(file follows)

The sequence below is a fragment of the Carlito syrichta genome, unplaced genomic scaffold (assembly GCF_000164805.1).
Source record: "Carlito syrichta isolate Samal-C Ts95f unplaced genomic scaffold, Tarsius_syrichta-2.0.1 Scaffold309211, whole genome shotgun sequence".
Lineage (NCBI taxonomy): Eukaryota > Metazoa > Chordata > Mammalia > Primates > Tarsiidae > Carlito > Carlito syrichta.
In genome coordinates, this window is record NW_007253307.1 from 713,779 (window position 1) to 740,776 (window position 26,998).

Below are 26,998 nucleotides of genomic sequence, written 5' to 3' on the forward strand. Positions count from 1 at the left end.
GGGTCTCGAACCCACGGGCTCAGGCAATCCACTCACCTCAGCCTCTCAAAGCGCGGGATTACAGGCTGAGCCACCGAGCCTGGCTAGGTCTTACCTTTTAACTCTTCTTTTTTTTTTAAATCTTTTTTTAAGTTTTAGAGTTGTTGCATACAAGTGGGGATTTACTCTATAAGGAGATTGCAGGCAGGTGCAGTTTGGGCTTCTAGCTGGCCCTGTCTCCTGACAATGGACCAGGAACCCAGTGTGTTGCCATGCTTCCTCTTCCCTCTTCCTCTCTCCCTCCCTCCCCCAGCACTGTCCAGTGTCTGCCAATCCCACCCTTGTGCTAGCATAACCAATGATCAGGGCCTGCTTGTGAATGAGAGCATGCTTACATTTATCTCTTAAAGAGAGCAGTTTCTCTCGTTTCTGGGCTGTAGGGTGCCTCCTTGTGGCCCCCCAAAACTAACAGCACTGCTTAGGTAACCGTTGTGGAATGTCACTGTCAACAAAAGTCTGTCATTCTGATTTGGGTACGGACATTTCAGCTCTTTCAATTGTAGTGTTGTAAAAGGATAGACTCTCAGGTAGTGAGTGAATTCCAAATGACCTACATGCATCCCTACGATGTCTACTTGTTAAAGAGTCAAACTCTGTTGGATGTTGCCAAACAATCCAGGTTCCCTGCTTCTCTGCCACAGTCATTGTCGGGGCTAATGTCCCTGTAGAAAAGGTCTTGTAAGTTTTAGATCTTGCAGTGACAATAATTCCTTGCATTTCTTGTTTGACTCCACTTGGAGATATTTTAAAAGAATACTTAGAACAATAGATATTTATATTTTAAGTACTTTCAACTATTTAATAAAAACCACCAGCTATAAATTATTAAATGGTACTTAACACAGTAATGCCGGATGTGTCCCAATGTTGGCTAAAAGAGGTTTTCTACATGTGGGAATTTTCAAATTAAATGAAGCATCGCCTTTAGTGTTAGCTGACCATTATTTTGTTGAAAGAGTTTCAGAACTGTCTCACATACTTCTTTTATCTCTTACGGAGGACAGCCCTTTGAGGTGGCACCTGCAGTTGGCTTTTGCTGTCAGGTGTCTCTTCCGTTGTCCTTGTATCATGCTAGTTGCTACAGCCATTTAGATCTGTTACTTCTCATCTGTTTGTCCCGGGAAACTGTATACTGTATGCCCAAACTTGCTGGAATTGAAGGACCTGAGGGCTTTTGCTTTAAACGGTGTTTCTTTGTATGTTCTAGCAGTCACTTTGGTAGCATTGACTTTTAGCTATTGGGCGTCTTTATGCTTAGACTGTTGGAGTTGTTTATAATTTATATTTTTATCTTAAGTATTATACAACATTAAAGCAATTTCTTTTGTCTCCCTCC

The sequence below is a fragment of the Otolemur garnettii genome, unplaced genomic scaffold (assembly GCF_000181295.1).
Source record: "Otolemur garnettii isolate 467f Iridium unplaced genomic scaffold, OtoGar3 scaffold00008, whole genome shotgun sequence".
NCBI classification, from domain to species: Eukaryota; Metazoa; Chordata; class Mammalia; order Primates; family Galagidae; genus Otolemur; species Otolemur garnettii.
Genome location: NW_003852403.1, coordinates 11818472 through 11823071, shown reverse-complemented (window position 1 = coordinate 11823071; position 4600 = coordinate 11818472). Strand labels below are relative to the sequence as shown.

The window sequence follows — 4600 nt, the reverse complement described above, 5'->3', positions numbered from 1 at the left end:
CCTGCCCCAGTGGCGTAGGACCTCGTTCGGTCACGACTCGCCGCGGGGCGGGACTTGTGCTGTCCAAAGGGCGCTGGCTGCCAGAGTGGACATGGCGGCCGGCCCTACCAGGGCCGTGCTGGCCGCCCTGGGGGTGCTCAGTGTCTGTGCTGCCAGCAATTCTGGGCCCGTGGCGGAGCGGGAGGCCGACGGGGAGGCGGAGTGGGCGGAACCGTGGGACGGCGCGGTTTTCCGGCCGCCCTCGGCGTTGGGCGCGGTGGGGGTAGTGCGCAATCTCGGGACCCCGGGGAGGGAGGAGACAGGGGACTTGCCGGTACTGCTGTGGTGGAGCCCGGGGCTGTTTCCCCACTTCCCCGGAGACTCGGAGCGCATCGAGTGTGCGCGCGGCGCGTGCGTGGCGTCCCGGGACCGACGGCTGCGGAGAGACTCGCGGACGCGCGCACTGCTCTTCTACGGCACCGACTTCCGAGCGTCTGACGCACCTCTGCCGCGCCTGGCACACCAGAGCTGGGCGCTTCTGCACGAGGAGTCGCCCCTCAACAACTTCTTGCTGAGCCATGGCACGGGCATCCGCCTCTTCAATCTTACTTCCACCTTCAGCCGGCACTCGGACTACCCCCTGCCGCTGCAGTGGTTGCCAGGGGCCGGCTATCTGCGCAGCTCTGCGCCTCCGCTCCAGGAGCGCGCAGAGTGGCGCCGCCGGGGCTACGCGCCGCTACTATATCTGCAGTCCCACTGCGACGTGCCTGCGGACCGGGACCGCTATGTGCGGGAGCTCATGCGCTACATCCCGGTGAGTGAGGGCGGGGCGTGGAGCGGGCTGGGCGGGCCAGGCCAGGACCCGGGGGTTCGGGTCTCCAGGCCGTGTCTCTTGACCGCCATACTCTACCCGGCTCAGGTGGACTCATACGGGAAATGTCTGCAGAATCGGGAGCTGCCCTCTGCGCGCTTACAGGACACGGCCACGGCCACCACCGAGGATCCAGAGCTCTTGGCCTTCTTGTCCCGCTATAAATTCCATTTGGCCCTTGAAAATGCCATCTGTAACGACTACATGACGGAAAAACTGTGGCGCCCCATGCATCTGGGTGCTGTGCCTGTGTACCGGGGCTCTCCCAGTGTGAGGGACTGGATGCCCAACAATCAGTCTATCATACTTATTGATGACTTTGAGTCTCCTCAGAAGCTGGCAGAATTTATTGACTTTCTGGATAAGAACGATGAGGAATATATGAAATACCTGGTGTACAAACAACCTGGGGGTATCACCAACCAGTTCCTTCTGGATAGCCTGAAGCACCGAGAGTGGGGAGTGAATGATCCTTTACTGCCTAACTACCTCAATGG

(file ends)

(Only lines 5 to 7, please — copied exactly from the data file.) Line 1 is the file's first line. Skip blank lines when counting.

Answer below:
Below are 26,998 nucleotides of genomic sequence, written 5' to 3' on the forward strand. Positions count from 1 at the left end.
GGGTCTCGAACCCACGGGCTCAGGCAATCCACTCACCTCAGCCTCTCAAAGCGCGGGATTACAGGCTGAGCCACCGAGCCTGGCTAGGTCTTACCTTTTAACTCTTCTTTTTTTTTTAAATCTTTTTTTAAGTTTTAGAGTTGTTGCATACAAGTGGGGATTTACTCTATAAGGAGATTGCAGGCAGGTGCAGTTTGGGCTTCTAGCTGGCCCTGTCTCCTGACAATGGACCAGGAACCCAGTGTGTTGCCATGCTTCCTCTTCCCTCTTCCTCTCTCCCTCCCTCCCCCAGCACTGTCCAGTGTCTGCCAATCCCACCCTTGTGCTAGCATAACCAATGATCAGGGCCTGCTTGTGAATGAGAGCATGCTTACATTTATCTCTTAAAGAGAGCAGTTTCTCTCGTTTCTGGGCTGTAGGGTGCCTCCTTGTGGCCCCCCAAAACTAACAGCACTGCTTAGGTAACCGTTGTGGAATGTCACTGTCAACAAAAGTCTGTCATTCTGATTTGGGTACGGACATTTCAGCTCTTTCAATTGTAGTGTTGTAAAAGGATAGACTCTCAGGTAGTGAGTGAATTCCAAATGACCTACATGCATCCCTACGATGTCTACTTGTTAAAGAGTCAAACTCTGTTGGATGTTGCCAAACAATCCAGGTTCCCTGCTTCTCTGCCACAGTCATTGTCGGGGCTAATGTCCCTGTAGAAAAGGTCTTGTAAGTTTTAGATCTTGCAGTGACAATAATTCCTTGCATTTCTTGTTTGACTCCACTTGGAGATATTTTAAAAGAATACTTAGAACAATAGATATTTATATTTTAAGTACTTTCAACTATTTAATAAAAACCACCAGCTATAAATTATTAAATGGTACTTAACACAGTAATGCCGGATGTGTCCCAATGTTGGCTAAAAGAGGTTTTCTACATGTGGGAATTTTCAAATTAAATGAAGCATCGCCTTTAGTGTTAGCTGACCATTATTTTGTTGAAAGAGTTTCAGAACTGTCTCACATACTTCTTTTATCTCTTACGGAGGACAGCCCTTTGAGGTGGCACCTGCAGTTGGCTTTTGCTGTCAGGTGTCTCTTCCGTTGTCCTTGTATCATGCTAGTTGCTACAGCCATTTAGATCTGTTACTTCTCATCTGTTTGTCCCGGGAAACTGTATACTGTATGCCCAAACTTGCTGGAATTGAAGGACCTGAGGGCTTTTGCTTTAAACGGTGTTTCTTTGTATGTTCTAGCAGTCACTTTGGTAGCATTGACTTTTAGCTATTGGGCGTCTTTATGCTTAGACTGTTGGAGTTGTTTATAATTTATATTTTTATCTTAAGTATTATACAACATTAAAGCAATTTCTTTTGTCTCCCTCC

The sequence below is a fragment of the Otolemur garnettii genome, unplaced genomic scaffold (assembly GCF_000181295.1).